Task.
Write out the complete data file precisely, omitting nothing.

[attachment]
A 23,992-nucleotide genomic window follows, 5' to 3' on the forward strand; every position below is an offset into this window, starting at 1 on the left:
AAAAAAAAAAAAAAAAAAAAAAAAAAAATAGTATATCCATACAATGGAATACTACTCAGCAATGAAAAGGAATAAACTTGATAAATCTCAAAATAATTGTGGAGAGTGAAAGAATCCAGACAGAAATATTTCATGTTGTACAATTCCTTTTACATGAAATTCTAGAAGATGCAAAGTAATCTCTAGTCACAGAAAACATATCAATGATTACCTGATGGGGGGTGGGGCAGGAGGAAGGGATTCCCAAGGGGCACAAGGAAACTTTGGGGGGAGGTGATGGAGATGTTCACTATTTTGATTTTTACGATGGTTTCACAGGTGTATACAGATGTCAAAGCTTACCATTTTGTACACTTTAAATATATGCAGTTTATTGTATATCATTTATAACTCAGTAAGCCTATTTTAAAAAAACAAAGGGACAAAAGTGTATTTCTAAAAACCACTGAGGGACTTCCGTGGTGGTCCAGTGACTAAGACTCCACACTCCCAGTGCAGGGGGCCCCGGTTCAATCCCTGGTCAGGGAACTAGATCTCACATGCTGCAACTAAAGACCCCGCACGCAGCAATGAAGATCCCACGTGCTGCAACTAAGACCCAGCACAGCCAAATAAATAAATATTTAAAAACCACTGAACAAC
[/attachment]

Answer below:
A 23,992-nucleotide genomic window follows, 5' to 3' on the forward strand; every position below is an offset into this window, starting at 1 on the left:
AAAAAAAAAAAAAAAAAAAAAAAAAAAATAGTATATCCATACAATGGAATACTACTCAGCAATGAAAAGGAATAAACTTGATAAATCTCAAAATAATTGTGGAGAGTGAAAGAATCCAGACAGAAATATTTCATGTTGTACAATTCCTTTTACATGAAATTCTAGAAGATGCAAAGTAATCTCTAGTCACAGAAAACATATCAATGATTACCTGATGGGGGGTGGGGCAGGAGGAAGGGATTCCCAAGGGGCACAAGGAAACTTTGGGGGGAGGTGATGGAGATGTTCACTATTTTGATTTTTACGATGGTTTCACAGGTGTATACAGATGTCAAAGCTTACCATTTTGTACACTTTAAATATATGCAGTTTATTGTATATCATTTATAACTCAGTAAGCCTATTTTAAAAAAACAAAGGGACAAAAGTGTATTTCTAAAAACCACTGAGGGACTTCCGTGGTGGTCCAGTGACTAAGACTCCACACTCCCAGTGCAGGGGGCCCCGGTTCAATCCCTGGTCAGGGAACTAGATCTCACATGCTGCAACTAAAGACCCCGCACGCAGCAATGAAGATCCCACGTGCTGCAACTAAGACCCAGCACAGCCAAATAAATAAATATTTAAAAACCACTGAACAAC